Andrew's blog

Dairy re-set # 3

At the recent Dairy Summit held at Massey University we were treated to presentations from the Netherlands, Ireland, we had several speakers from the USA and finally talked to a gentleman based in China.  The discussion point was dairy products supply and demand; most of the discussion was about the supply side and farmer behaviour in the face of falling prices (they don’t necessarily look to farm out of cashflow tightness by reducing production).

Where to set the bar # 2

In March 2014 global Dairy Trade started falling.  From the giddy heights of over US$5000/tonne WMP is now trading (June 16) in a relatively tight range of $2200 - $2400 per tonne.  That's translated to a dramatic re-pricing of milk at the farm gate.  In New Zealand we're approaching our third year of losses; in other countries farming for a loss is relatively more recent - many US dairy farmers were profitable until the end of 2015 for example.

New MyFarm service - Farm 20//20

MyFarm is in the process of launching a new service offering, Farm 20//20, to help farmers achieve stronger financial performance during these years of low milk prices, so that farm businesses might prosper when recovery occurs.  We take a view that there is no room for complacency; milk prices will recover but when they do, we expect pressure on all of us as farmers to reduce our debt.

Dairy re-set. 20//20 vision

It is a while since this writer has blogged.  The big gap of several months has allowed some thinking to take place - hopefully thinking that stands at least the next few months.

Good Fonterra Profit number essential

It's an important week coming up for Fonterra and the industry.  Fonterra's profitability and dividend in a low commodity price year makes a critical impact on-farm and is important for the co-op's well-being overall.

Season horribilis

I'm a half cup full sort of person, but its hard to take many positives from last night's gDT auction with the overall index down by around 7% and WMP down by 10%.  Albeit the falls were well forecast by derivatives pricing.  At this stage a low price is locked in for 2015/16; now concern shifts to 2016/17.  One would expect that next years price will be better based on a lower exchange rate, but we need some form of supply shock to fix market oversupply.

Strategy delivering lower milk price

Received some comparative milk prices from our friends at High Ground Dairy^ which shows how our lack of a domestic market/consumer focus is costing NZ farmers.

"For Kiwi farmers, with a NZ$4.15 milk price, $.55 dividend and a $.66 exchange rate, they are being paid approx $10.27/cwt using 4.7 fat and 3.3 protein.   If those were reduced to US standards (3.5 fat, 3.0 protein), the payout would be $9.15/cwt.   That’s for the year…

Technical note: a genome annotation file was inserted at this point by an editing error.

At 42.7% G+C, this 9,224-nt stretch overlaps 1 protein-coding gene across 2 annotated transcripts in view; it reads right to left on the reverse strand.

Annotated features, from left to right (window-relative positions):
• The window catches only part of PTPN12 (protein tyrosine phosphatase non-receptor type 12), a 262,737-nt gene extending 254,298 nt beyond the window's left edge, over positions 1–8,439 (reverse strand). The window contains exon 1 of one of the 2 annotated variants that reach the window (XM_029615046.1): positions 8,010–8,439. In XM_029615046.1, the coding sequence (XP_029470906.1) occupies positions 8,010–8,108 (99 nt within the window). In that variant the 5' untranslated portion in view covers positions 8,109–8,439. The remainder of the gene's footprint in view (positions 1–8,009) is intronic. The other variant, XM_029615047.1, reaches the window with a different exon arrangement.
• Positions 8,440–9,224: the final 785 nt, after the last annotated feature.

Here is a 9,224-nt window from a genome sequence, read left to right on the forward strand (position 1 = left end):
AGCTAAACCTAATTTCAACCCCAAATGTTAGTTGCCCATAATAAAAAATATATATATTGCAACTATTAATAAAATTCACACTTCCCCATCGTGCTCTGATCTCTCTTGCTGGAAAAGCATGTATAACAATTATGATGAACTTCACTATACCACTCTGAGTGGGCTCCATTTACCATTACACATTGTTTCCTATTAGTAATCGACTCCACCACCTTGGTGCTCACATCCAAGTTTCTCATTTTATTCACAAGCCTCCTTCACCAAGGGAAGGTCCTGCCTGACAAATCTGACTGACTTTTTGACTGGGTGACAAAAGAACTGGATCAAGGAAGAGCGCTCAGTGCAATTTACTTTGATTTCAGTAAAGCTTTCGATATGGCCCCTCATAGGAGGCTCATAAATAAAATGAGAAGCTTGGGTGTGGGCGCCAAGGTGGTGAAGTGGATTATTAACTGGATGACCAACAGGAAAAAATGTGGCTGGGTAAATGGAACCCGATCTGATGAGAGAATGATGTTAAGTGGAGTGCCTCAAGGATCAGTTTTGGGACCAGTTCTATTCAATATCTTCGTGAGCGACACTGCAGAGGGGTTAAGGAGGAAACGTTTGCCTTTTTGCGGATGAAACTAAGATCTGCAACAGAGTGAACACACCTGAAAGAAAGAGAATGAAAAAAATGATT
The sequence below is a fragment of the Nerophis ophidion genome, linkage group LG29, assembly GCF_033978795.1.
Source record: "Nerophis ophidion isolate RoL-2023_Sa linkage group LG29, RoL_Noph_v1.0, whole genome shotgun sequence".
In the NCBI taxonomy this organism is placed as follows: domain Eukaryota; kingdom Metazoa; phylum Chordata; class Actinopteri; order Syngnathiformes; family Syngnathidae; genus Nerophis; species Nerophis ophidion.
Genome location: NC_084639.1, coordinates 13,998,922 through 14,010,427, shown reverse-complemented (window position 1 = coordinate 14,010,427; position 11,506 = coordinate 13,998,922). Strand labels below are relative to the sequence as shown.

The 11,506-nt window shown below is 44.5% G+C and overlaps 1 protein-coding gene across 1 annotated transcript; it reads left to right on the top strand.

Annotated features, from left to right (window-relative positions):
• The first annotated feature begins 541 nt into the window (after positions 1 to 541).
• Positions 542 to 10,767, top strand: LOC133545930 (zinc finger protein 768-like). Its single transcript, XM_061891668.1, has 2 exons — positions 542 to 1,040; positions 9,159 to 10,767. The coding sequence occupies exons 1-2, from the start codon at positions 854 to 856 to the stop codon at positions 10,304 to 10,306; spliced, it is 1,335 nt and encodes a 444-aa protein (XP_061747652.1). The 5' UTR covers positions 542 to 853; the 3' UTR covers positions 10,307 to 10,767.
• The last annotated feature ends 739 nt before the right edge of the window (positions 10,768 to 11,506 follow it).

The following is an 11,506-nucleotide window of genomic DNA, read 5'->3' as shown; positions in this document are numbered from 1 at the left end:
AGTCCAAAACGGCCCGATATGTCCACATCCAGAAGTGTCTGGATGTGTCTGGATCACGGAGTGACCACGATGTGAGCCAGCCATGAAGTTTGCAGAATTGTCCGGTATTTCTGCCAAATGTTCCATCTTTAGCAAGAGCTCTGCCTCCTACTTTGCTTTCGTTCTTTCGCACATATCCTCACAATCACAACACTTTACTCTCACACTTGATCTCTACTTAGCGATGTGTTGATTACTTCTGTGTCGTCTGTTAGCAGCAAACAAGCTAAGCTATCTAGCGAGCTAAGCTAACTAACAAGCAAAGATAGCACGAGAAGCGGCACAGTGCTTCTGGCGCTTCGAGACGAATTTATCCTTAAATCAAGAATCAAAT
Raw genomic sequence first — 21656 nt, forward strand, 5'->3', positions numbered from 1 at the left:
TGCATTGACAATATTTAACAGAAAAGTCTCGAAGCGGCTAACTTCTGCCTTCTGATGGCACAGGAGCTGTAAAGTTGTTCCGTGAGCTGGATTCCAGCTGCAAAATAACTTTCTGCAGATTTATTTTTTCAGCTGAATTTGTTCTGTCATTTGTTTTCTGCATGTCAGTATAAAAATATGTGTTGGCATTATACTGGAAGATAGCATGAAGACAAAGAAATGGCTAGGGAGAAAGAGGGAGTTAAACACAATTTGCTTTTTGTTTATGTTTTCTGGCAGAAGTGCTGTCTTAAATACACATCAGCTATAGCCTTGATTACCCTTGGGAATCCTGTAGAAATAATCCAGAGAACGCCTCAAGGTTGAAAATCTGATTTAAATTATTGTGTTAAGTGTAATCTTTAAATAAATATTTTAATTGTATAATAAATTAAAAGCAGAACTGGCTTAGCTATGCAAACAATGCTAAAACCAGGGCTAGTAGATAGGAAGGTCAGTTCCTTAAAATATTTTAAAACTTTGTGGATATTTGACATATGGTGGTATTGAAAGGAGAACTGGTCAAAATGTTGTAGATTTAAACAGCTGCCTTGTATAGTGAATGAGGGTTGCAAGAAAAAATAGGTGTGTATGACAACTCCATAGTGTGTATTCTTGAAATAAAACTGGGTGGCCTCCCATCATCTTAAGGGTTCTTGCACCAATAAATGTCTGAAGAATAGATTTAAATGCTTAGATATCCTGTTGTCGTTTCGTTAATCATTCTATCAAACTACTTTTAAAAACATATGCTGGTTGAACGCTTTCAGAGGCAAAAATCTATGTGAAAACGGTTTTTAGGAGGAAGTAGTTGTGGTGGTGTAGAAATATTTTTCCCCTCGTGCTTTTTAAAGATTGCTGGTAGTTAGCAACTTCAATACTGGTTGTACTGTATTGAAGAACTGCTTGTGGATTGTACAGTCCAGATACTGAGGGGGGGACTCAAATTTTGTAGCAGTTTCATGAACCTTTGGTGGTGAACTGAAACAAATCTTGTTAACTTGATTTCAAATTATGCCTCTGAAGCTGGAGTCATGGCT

Tough get going?

This morning's Fonterra milk price adjustment to $4.15/kgms (from $4.60) was expected in terms of direction; the size of the adjustment was slightly more than expected but reflects continuing weakness in global commodity prices.  This confirms two very low milk price seasons for NZ dairy farmers; prospects for 2016/17 are better (a lower effective exchange rate will probably help by 40 - 50 cents/kgms) but hopes for a solid bounce are fading.

It's a slog - long term adjustments needed

There is plenty written about dairy markets these days.  I remember when Agrifax were about the only one in the market with commodity prices and price forecasts some 10 years ago - today most of the commodity trading houses and banks have a detailed analysis.  This means we are not short of information - we can pretty accurately guess Fonterra's next move with the milk price.  What we are still short of is the analysis of what this means for dairy farmers.

Bobby calf expose not good

Tonight's TV1 programme Sunday showed disturbing images of the handling of bobby calves.

We can't get away from it; to have a dairy industry we need to take calves away from their mothers at an early age.  I thought the animal psychologist on the program was over the top - calves and mums show distress when parted even when the calves are 100 kgs and properly weaned.  But there is a proper way to do it and the images of calves being picked up showed some sloppy practice.